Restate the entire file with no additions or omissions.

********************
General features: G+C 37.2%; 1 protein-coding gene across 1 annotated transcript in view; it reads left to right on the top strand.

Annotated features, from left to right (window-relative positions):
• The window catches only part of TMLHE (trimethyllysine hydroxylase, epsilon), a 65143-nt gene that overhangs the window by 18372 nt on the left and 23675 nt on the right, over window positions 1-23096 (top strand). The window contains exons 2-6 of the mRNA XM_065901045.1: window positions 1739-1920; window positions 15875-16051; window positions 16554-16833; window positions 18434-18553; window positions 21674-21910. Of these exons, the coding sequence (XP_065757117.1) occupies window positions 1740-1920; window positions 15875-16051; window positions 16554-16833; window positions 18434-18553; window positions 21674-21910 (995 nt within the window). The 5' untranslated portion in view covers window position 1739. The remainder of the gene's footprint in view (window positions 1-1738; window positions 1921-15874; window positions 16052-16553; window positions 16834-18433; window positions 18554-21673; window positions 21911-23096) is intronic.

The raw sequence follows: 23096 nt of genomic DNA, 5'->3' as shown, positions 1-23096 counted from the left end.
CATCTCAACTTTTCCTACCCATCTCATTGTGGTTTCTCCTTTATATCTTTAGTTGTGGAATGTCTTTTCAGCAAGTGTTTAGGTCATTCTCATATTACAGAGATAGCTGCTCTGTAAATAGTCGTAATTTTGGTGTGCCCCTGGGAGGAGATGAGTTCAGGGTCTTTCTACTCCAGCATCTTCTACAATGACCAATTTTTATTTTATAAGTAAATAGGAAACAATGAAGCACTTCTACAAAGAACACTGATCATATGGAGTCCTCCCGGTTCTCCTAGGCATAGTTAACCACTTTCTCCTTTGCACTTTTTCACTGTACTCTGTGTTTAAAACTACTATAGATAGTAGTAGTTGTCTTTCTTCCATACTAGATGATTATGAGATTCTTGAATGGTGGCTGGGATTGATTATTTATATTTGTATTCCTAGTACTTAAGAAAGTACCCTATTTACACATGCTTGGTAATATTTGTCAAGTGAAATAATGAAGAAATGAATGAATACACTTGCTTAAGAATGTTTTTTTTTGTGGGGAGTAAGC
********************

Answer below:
General features: G+C 37.2%; 1 protein-coding gene across 1 annotated transcript in view; it reads left to right on the top strand.

Annotated features, from left to right (window-relative positions):
• The window catches only part of TMLHE (trimethyllysine hydroxylase, epsilon), a 65143-nt gene that overhangs the window by 18372 nt on the left and 23675 nt on the right, over window positions 1-23096 (top strand). The window contains exons 2-6 of the mRNA XM_065901045.1: window positions 1739-1920; window positions 15875-16051; window positions 16554-16833; window positions 18434-18553; window positions 21674-21910. Of these exons, the coding sequence (XP_065757117.1) occupies window positions 1740-1920; window positions 15875-16051; window positions 16554-16833; window positions 18434-18553; window positions 21674-21910 (995 nt within the window). The 5' untranslated portion in view covers window position 1739. The remainder of the gene's footprint in view (window positions 1-1738; window positions 1921-15874; window positions 16052-16553; window positions 16834-18433; window positions 18554-21673; window positions 21911-23096) is intronic.

The raw sequence follows: 23096 nt of genomic DNA, 5'->3' as shown, positions 1-23096 counted from the left end.
CATCTCAACTTTTCCTACCCATCTCATTGTGGTTTCTCCTTTATATCTTTAGTTGTGGAATGTCTTTTCAGCAAGTGTTTAGGTCATTCTCATATTACAGAGATAGCTGCTCTGTAAATAGTCGTAATTTTGGTGTGCCCCTGGGAGGAGATGAGTTCAGGGTCTTTCTACTCCAGCATCTTCTACAATGACCAATTTTTATTTTATAAGTAAATAGGAAACAATGAAGCACTTCTACAAAGAACACTGATCATATGGAGTCCTCCCGGTTCTCCTAGGCATAGTTAACCACTTTCTCCTTTGCACTTTTTCACTGTACTCTGTGTTTAAAACTACTATAGATAGTAGTAGTTGTCTTTCTTCCATACTAGATGATTATGAGATTCTTGAATGGTGGCTGGGATTGATTATTTATATTTGTATTCCTAGTACTTAAGAAAGTACCCTATTTACACATGCTTGGTAATATTTGTCAAGTGAAATAATGAAGAAATGAATGAATACACTTGCTTAAGAATGTTTTTTTTTGTGGGGAGTAAGC